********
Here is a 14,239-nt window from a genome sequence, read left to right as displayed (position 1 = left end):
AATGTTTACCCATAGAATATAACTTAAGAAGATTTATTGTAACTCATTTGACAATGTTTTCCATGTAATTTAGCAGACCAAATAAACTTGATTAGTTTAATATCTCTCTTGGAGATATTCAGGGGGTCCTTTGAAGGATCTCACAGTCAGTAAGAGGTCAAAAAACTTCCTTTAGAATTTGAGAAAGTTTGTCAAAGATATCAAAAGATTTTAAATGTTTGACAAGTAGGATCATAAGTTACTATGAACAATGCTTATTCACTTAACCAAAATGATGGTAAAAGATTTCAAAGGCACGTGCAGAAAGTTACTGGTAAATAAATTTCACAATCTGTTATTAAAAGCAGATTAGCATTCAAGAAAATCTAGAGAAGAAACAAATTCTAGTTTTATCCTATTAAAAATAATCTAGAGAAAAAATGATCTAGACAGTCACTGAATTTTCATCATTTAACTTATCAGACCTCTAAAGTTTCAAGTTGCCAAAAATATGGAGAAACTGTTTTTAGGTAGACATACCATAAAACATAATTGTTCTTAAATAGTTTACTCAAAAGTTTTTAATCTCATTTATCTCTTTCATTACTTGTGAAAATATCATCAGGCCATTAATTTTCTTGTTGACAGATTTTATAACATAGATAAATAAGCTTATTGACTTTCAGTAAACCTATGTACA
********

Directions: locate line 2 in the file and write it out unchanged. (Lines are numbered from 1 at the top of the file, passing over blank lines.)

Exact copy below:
AATGTTTACCCATAGAATATAACTTAAGAAGATTTATTGTAACTCATTTGACAATGTTTTCCATGTAATTTAGCAGACCAAATAAACTTGATTAGTTTAATATCTCTCTTGGAGATATTCAGGGGGTCCTTTGAAGGATCTCACAGTCAGTAAGAGGTCAAAAAACTTCCTTTAGAATTTGAGAAAGTTTGTCAAAGATATCAAAAGATTTTAAATGTTTGACAAGTAGGATCATAAGTTACTATGAACAATGCTTATTCACTTAACCAAAATGATGGTAAAAGATTTCAAAGGCACGTGCAGAAAGTTACTGGTAAATAAATTTCACAATCTGTTATTAAAAGCAGATTAGCATTCAAGAAAATCTAGAGAAGAAACAAATTCTAGTTTTATCCTATTAAAAATAATCTAGAGAAAAAATGATCTAGACAGTCACTGAATTTTCATCATTTAACTTATCAGACCTCTAAAGTTTCAAGTTGCCAAAAATATGGAGAAACTGTTTTTAGGTAGACATACCATAAAACATAATTGTTCTTAAATAGTTTACTCAAAAGTTTTTAATCTCATTTATCTCTTTCATTACTTGTGAAAATATCATCAGGCCATTAATTTTCTTGTTGACAGATTTTATAACATAGATAAATAAGCTTATTGACTTTCAGTAAACCTATGTACA